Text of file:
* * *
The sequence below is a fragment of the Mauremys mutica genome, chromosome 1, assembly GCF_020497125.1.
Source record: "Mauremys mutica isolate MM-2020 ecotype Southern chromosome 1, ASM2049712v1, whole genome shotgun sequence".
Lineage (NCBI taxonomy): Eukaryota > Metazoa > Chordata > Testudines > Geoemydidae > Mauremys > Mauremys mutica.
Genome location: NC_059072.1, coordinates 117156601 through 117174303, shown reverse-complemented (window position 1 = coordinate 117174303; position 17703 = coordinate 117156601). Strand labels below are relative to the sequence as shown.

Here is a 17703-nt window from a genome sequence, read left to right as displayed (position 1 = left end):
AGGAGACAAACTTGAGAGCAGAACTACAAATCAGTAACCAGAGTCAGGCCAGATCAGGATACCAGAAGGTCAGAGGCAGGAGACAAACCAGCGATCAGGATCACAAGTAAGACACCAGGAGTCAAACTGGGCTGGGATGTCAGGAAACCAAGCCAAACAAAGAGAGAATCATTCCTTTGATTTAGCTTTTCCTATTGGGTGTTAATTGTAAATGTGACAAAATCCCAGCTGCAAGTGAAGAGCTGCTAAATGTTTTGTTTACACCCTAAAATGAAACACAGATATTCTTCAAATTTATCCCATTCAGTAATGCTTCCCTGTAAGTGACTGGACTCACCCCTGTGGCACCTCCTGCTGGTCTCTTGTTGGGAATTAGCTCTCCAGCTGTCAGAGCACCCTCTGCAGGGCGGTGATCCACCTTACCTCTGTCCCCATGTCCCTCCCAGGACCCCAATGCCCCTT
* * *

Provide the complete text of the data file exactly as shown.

The sequence below is a fragment of the Mauremys mutica genome, chromosome 1, assembly GCF_020497125.1.
Source record: "Mauremys mutica isolate MM-2020 ecotype Southern chromosome 1, ASM2049712v1, whole genome shotgun sequence".
Lineage (NCBI taxonomy): Eukaryota > Metazoa > Chordata > Testudines > Geoemydidae > Mauremys > Mauremys mutica.
Genome location: NC_059072.1, coordinates 117156601 through 117174303, shown reverse-complemented (window position 1 = coordinate 117174303; position 17703 = coordinate 117156601). Strand labels below are relative to the sequence as shown.

Here is a 17703-nt window from a genome sequence, read left to right as displayed (position 1 = left end):
AGGAGACAAACTTGAGAGCAGAACTACAAATCAGTAACCAGAGTCAGGCCAGATCAGGATACCAGAAGGTCAGAGGCAGGAGACAAACCAGCGATCAGGATCACAAGTAAGACACCAGGAGTCAAACTGGGCTGGGATGTCAGGAAACCAAGCCAAACAAAGAGAGAATCATTCCTTTGATTTAGCTTTTCCTATTGGGTGTTAATTGTAAATGTGACAAAATCCCAGCTGCAAGTGAAGAGCTGCTAAATGTTTTGTTTACACCCTAAAATGAAACACAGATATTCTTCAAATTTATCCCATTCAGTAATGCTTCCCTGTAAGTGACTGGACTCACCCCTGTGGCACCTCCTGCTGGTCTCTTGTTGGGAATTAGCTCTCCAGCTGTCAGAGCACCCTCTGCAGGGCGGTGATCCACCTTACCTCTGTCCCCATGTCCCTCCCAGGACCCCAATGCCCCTT